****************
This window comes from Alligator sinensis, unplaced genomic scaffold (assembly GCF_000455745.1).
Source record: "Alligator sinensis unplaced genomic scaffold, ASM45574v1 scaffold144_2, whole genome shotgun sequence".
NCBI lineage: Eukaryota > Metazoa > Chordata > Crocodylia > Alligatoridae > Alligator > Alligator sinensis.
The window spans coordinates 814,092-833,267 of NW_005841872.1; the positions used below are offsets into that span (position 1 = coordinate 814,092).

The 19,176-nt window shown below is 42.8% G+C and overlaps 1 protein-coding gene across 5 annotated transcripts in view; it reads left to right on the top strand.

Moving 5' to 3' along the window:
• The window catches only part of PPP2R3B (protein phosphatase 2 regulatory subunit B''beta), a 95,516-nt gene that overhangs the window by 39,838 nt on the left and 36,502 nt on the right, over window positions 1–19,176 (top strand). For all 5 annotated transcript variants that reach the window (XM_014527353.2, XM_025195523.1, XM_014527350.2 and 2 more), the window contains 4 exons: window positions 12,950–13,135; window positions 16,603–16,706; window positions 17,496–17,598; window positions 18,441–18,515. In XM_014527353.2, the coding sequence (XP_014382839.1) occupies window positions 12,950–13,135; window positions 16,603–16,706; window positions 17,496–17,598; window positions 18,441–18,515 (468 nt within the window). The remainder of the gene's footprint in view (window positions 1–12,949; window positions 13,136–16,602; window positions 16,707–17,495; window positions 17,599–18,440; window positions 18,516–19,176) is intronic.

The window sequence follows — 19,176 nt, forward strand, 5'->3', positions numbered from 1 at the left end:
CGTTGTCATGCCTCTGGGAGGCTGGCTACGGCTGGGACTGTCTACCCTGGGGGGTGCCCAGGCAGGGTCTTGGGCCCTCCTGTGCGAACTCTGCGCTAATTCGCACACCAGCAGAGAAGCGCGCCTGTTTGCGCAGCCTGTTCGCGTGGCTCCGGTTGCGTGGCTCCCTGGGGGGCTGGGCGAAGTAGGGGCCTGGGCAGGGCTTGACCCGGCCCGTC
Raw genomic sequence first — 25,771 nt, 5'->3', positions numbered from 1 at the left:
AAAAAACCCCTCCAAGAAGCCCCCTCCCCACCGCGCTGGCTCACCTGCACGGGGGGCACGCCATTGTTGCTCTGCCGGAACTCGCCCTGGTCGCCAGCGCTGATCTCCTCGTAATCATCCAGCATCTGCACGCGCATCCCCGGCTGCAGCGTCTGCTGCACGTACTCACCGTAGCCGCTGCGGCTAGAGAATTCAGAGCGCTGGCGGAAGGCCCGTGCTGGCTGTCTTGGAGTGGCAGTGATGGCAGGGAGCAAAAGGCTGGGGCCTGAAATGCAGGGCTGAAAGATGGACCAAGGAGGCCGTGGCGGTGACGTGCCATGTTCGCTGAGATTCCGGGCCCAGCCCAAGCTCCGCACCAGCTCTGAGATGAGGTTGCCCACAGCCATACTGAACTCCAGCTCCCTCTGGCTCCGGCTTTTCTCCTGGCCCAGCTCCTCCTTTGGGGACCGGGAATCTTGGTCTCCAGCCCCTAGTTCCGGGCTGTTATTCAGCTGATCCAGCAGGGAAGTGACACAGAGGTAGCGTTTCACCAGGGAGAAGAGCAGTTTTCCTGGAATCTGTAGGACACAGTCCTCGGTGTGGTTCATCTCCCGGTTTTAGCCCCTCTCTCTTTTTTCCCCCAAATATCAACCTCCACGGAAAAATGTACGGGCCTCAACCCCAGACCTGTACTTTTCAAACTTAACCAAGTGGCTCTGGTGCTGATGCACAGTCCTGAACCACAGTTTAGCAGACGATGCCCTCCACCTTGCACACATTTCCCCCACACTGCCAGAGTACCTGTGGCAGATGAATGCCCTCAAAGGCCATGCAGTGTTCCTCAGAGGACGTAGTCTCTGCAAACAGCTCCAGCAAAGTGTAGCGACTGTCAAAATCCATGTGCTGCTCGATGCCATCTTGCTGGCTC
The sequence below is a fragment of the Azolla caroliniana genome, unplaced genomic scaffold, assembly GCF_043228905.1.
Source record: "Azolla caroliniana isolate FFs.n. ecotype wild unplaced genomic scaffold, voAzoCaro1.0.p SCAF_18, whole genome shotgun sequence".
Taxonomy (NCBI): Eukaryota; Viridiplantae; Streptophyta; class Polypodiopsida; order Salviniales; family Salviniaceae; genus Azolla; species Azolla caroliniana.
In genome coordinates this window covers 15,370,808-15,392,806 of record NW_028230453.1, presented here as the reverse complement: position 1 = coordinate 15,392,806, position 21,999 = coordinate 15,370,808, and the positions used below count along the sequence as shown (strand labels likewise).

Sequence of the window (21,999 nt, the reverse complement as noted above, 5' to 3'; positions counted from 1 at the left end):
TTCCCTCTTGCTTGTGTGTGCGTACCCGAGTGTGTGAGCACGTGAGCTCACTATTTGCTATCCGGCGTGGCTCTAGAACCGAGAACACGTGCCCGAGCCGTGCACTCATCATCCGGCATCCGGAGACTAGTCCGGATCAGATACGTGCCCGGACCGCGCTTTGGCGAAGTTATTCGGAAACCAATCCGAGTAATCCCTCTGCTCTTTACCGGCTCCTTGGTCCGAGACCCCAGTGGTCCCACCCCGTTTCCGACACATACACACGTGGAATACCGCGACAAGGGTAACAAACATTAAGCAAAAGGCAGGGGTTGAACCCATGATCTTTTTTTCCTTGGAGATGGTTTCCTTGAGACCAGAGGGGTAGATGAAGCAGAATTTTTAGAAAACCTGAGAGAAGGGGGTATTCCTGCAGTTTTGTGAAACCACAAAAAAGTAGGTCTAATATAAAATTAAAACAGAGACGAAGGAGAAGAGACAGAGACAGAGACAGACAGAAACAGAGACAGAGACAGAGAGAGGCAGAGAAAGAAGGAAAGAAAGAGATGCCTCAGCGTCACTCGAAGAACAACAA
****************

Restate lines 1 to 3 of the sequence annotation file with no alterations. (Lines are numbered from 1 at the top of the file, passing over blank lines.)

This window comes from Alligator sinensis, unplaced genomic scaffold (assembly GCF_000455745.1).
Source record: "Alligator sinensis unplaced genomic scaffold, ASM45574v1 scaffold144_2, whole genome shotgun sequence".
NCBI lineage: Eukaryota > Metazoa > Chordata > Crocodylia > Alligatoridae > Alligator > Alligator sinensis.